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Enigmatic England.


The Duchy of Lancaster


from The Barwicker No.66



There is no escape from history. Our political institutions are largely products of forgotten conflicts, ancient laws, precedent and practice. The fact that the appointment of a new rector in the parish is the right and responsibility of the Duchy of Lancaster, makes us think afresh about what lies behind the symbolism of the scarlet-cloaked Barwick church choir singing beneath the red coloured clock face of the House of Lancaster.

Today, the Chancellor of the Duchy of Lancaster is a government minister appointed by the Prime Minister, but responsible to the Sovereign directly rather than to Parliament, for the administration of the Duchy. How did this situation arise? The greedy tortuous power politics of the Middle Ages were concerned with the acquisition of land, wealth, power, privilege and ruthless exploitation of the law and marriage for personal gain. It was disastrous for a great landowner to be on the losing side in a dispute with the King; apart from losing his head the vanquished would usually forfeit all family lands, wealth and privileges.

The Lancaster Inheritance goes back to 1265 when Henry III granted his youngest son, Edmund Plantagenet, many of the lands and possessions stripped from the defeated Barons in the civil war. In 1267 Edmund was granted the County, Honor and Castle of Lancaster by his father and created the first Earl of Lancaster. He was also given Newcastle-under Lyme and Pickering. In 1284 Edmund was also granted the manor of The Savoy in London, by his mother Queen Eleanor. Her uncle, Count Peter of Savoy, had previously owned this estate; the Duchy has its office here to this day. Edmund's son, Thomas, married Alice Lacy, daughter of the Earl of Lincoln, who brought into the inheritance the Honors of Pontefract, Halton, Clitheroe and Bolingbroke. But Thomas, who possessed five earldoms, opposed Edward II's policies, being condemned as a traitor and beheaded outside his own Pontefract Castle in 1322, forfeiting all his lands and liberties to the Crown. Thomas's brother, Henry worked to regain the family fortunes by petitioning the King and following Edward II's death, persuaded Edward III to re-instate the inheritance.

Henry was succeeded by his son Henry Grosmont, (Henry the Wryneck), the 4th Earl who was created 1st Duke of Lancaster as a reward for his success in war. Lancaster was also raised to a County Palatine (the original county of Lancaster, including the original sites of the cities of Liverpool and Manchester.)

When the Duke died without a male heir in 1361, his title became extinct and palatinate powers reverted to the king, with the inheritance passing to his daughters Blanche and Maude. In 1359 John of Gaunt, son of Edward III, married Blanche and acquired the title; when Maude died in 1362, without issue, her portion of the estate passed to her sister, thus reuniting the estate and massively enhancing her husband's power and authority. In 1362 Edward III made his son, John of Gaunt, the 2nd Duke of Lancaster. Exchanges of land between father and son led to Edward re-creating the Palatinate for John and his heirs forever. Edward III was succeeded by his grandson Richard II.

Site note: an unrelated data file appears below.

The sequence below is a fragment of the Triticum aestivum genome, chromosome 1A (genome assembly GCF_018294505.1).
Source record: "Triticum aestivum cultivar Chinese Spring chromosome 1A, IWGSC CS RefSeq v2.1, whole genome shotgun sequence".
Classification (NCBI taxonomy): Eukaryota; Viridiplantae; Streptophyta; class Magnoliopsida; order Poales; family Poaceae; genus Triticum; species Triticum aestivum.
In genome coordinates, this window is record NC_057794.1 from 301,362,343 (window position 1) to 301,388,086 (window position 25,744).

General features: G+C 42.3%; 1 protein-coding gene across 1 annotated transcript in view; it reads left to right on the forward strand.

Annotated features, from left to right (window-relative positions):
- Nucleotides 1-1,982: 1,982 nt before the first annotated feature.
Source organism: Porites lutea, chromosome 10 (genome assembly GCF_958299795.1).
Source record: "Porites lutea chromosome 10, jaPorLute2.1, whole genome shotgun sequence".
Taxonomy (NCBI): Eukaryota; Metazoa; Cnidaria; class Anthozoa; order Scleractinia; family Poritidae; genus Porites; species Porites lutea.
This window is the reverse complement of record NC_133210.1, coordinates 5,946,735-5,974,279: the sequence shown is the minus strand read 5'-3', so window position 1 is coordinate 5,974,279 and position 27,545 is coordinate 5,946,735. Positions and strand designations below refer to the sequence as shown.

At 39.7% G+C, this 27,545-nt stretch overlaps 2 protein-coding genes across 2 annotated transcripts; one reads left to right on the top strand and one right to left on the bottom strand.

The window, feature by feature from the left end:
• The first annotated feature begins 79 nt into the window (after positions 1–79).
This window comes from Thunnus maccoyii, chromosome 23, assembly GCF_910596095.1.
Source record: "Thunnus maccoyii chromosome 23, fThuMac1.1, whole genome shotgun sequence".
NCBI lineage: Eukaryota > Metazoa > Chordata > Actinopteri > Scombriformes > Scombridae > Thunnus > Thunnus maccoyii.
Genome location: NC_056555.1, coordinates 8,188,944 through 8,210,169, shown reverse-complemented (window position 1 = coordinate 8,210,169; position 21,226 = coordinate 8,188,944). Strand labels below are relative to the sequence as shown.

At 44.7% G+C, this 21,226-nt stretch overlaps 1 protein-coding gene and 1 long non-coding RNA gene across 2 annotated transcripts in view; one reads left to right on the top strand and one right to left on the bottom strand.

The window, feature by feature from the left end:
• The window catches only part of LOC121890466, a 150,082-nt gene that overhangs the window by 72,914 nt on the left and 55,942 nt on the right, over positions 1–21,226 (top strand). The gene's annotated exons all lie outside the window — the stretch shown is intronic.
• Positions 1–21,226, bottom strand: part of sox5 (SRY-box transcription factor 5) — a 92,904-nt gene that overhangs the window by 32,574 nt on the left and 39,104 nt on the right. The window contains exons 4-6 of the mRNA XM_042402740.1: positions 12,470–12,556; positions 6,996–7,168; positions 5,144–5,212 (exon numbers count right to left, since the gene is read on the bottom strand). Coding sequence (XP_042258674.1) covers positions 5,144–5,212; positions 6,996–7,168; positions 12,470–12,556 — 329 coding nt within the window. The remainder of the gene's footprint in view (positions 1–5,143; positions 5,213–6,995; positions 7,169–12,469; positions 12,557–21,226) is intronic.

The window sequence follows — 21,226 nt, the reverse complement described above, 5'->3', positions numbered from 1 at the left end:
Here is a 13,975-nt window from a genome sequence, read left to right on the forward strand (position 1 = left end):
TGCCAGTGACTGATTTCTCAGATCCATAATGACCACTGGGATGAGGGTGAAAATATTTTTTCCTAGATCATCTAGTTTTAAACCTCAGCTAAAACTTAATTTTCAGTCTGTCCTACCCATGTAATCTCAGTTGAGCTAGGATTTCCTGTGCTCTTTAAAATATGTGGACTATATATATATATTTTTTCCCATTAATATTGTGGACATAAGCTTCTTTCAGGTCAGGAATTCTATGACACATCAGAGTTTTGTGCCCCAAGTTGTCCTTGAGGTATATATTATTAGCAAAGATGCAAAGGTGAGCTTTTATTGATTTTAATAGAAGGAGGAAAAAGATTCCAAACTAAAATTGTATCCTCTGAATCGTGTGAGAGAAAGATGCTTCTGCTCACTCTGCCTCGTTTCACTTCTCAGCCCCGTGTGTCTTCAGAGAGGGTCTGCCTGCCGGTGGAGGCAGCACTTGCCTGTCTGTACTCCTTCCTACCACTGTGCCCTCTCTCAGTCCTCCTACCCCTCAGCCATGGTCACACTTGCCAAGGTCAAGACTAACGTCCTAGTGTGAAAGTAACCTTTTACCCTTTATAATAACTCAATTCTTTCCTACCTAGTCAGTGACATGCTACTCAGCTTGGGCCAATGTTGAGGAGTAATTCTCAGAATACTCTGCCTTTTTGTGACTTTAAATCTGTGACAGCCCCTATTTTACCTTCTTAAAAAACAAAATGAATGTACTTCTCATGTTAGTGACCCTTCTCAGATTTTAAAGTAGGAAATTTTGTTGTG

John died in 1399 and his son Henry Bolingbroke, who had offended his cousin, King Richard, had been banished from the kingdom. The king attempted to confiscate the Duchy inheritance causing Henry Bolingbroke to return to England in 1399. His small fleet sailed up the Humber and as the son and heir of John of Gaunt, he claimed and won the Lancastrian Inheritance and the Crown of England.

At his coronation, Henry IV declared that the Lancaster inheritance should be held separately from all other Crown possessions and should descend to his heirs and successors. It has remained so to the present day.

The seeds of the conflict between the great families of England were thus sown at this time, leading to the so-called Wars of the Roses between the Houses of Lancaster and York. The vast wealth of the Duchy was seen in its establishment of Eton College and King's College, Cambridge. After the defeat of the Lancastrian Henry VI, the new Yorkist king and victor of Towton, Edward IV, also declared that all future monarchs would hold the Duchy separate from all other royal possessions.

The Duchy reached the height of its influence in the 16th century and in 1556 an Act of Parliament described it as, 'one of the most famous, princeliest and stateliest pieces of the Queen's ancient inheritance.' The wealth of the Duchy declined in the 17th and 18th centuries, but began to revive in Victorian times with agriculture's new prosperity benefiting the great landowners.

Today, the Duchy estates comprise some 50,000 acres all over the country, which includes over 17,000 acres in Yorkshire. Last year the Sovereign's private income from the Duchy of Lancaster, received through the Privy Purse, amounted to over 7 millions before tax. Much of this private income is used by the Queen to meet official expenses incurred by other members of the Royal Family.

The Queen is patron of 42 Church Livings in Right of Her Duchy, mainly in central and eastern England and the Chancellor is responsible for appointing 4,200 magistrates serving in the Duchy area. The Duchy's patronage in making state appointments is considerable. Curiously when the three High Sheriffs for Lancashire, Greater Manchester and Merseyside are appointed, the Queen continues the Elizabethan practice of `pricking' the names of the chosen with a bodkin to record the appointments and to distinguish them from other similar posts in the country. Such is the face of enigmatic England!

MARTIN TARPEY


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